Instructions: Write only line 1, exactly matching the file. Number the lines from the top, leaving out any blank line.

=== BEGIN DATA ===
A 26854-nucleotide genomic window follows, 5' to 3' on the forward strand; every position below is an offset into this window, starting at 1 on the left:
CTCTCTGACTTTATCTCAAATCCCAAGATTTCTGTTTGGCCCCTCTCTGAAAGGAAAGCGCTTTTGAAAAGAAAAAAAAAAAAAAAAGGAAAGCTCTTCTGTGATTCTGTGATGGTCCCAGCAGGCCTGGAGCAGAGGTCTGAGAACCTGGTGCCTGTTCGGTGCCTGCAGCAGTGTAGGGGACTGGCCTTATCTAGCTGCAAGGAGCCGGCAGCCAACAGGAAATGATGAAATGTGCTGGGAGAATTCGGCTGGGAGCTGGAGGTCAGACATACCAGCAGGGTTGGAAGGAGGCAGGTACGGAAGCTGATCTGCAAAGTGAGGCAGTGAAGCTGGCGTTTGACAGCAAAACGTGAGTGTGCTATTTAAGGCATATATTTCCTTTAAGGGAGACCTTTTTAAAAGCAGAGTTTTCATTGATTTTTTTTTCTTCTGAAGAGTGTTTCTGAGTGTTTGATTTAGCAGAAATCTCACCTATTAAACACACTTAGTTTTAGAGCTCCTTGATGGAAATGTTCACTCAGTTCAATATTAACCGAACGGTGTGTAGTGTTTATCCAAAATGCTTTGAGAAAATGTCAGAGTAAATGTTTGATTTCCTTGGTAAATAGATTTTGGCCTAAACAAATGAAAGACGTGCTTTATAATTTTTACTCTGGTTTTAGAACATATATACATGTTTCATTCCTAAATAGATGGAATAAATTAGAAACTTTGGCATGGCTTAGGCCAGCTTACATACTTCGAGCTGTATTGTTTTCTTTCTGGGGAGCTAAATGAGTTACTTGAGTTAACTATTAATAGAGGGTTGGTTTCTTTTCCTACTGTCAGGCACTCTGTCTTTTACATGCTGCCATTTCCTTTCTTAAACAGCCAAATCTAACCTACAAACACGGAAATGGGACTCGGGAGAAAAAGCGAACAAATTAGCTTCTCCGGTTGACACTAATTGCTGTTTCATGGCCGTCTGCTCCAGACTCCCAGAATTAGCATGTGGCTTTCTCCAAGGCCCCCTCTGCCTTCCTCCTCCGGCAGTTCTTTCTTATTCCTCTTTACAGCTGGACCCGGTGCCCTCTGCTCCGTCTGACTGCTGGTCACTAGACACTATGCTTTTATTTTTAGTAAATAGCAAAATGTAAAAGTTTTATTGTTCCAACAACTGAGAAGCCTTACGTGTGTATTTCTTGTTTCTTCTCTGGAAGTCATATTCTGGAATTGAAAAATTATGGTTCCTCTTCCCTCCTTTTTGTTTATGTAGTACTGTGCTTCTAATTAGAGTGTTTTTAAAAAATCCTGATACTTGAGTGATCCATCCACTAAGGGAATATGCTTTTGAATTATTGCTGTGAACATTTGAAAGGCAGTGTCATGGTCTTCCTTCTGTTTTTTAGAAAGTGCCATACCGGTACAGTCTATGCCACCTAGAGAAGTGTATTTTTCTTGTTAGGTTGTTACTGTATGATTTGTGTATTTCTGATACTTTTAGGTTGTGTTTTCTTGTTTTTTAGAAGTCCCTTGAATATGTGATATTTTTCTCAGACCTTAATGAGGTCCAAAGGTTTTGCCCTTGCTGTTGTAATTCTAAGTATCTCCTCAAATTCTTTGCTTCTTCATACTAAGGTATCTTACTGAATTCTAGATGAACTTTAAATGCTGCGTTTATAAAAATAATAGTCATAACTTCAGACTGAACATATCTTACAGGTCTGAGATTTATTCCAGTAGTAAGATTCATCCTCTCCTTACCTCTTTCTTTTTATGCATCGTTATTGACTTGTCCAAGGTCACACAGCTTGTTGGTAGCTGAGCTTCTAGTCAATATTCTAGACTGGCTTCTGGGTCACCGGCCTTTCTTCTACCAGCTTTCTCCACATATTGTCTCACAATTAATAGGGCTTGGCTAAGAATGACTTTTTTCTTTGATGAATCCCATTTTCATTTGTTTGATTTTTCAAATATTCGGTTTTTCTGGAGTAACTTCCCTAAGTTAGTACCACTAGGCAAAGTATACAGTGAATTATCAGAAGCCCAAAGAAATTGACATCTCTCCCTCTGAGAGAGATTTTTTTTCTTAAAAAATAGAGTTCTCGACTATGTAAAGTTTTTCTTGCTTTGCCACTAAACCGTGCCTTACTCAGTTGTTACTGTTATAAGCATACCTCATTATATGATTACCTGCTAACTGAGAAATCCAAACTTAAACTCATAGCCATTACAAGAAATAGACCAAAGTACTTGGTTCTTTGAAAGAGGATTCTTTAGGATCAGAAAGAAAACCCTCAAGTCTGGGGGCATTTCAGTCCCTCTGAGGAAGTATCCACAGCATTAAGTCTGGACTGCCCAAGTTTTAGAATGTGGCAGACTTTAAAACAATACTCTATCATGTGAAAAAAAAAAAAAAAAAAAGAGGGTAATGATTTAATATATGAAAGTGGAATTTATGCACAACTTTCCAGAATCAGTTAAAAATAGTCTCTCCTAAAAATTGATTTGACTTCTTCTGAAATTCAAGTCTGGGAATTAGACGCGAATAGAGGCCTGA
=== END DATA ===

A 26854-nucleotide genomic window follows, 5' to 3' on the forward strand; every position below is an offset into this window, starting at 1 on the left: